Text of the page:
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Direct measurements of viscoelastic flows in micro-contractions
ASME Third International Conference on Microchannels and Minichannels
  • Shelly Gulati, University of California, Berkeley
  • Susan J. Muller, University of California, Berkeley
  • Dorian Liepmann, University of California, Berkeley
Document Type
Conference Presentation
Toronto, Ontario, Canada
Conference Dates
June 13-15, 2005
Date of Presentation
Direct measurement techniques are employed to quantify the kinematics of DNA flows in micro-contraction devices. Flow through micro-contractions subjects the fluid to large spatial gradients in velocity, thereby eliciting viscoelastic effects. Additionally, in this microfluidic flow environment, the fully extended length of the macromolecule L will approach the characteristic length scale of the channel geometry h. This is a unique flow environment that is not yet well understood. Knowledge of the fundamental physics that govern this flow regime will have a profound impact on optimization of lab-on-a-chip systems incorporating macromolecular flows. This study investigates the flow of semi-dilute λ-DNA solutions in a 2:1 micro-contraction where L/h ∼ 0.32. Video microscopy and streak images of semi-dilute DNA flows reveal large vortex regions in the corners of the contraction, which are indicative of strong elastic behavior. Velocity fields constructed using Digital Particle Image Velocimetry (DPIV) demonstrate the first use of this tool for obtaining velocity measurements of viscoelastic flows in microfluidic systems.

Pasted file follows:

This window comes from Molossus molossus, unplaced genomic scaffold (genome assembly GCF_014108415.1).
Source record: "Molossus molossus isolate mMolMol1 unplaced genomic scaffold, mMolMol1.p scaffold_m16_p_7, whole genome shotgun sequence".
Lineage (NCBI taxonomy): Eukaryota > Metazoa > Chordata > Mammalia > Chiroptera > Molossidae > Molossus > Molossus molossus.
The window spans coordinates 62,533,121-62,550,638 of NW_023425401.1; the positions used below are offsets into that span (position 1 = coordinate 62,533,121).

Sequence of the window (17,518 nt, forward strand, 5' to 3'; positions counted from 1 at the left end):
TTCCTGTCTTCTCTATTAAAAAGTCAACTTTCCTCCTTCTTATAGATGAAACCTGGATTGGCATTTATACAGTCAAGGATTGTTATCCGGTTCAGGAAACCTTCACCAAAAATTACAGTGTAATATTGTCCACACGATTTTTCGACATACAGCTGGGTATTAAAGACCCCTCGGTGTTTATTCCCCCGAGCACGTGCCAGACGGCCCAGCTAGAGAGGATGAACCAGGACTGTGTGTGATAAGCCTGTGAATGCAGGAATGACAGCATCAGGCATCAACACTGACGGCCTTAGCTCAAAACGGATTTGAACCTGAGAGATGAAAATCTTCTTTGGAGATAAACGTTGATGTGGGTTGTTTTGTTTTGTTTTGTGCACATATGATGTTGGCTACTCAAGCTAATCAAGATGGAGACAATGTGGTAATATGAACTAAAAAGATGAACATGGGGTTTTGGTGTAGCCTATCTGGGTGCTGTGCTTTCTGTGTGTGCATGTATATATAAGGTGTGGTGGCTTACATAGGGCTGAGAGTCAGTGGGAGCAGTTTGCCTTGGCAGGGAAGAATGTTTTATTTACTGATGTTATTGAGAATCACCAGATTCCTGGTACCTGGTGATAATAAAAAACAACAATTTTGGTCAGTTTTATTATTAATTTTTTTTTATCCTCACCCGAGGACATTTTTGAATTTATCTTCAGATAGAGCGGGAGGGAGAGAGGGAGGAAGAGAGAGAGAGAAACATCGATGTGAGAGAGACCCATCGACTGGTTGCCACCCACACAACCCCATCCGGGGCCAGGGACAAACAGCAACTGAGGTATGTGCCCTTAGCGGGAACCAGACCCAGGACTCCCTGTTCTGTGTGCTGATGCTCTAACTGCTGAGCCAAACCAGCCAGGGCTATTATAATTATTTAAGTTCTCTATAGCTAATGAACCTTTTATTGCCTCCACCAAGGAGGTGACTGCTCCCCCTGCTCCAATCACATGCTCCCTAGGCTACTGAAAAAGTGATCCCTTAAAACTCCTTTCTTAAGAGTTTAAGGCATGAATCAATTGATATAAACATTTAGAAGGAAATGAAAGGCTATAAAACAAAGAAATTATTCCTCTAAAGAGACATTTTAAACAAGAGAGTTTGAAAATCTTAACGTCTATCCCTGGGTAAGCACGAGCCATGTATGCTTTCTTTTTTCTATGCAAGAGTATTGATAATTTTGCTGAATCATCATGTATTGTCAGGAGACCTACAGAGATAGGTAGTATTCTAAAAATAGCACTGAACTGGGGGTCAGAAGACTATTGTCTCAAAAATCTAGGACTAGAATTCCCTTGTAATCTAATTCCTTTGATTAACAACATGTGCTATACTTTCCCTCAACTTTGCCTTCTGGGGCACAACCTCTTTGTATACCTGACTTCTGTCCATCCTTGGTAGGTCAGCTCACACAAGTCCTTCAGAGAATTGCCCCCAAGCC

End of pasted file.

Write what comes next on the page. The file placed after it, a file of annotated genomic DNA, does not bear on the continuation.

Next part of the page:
Citation Information
Shelly Gulati, Susan J. Muller and Dorian Liepmann. "Direct measurements of viscoelastic flows in micro-contractions" ASME Third International Conference on Microchannels and Minichannels (2005)
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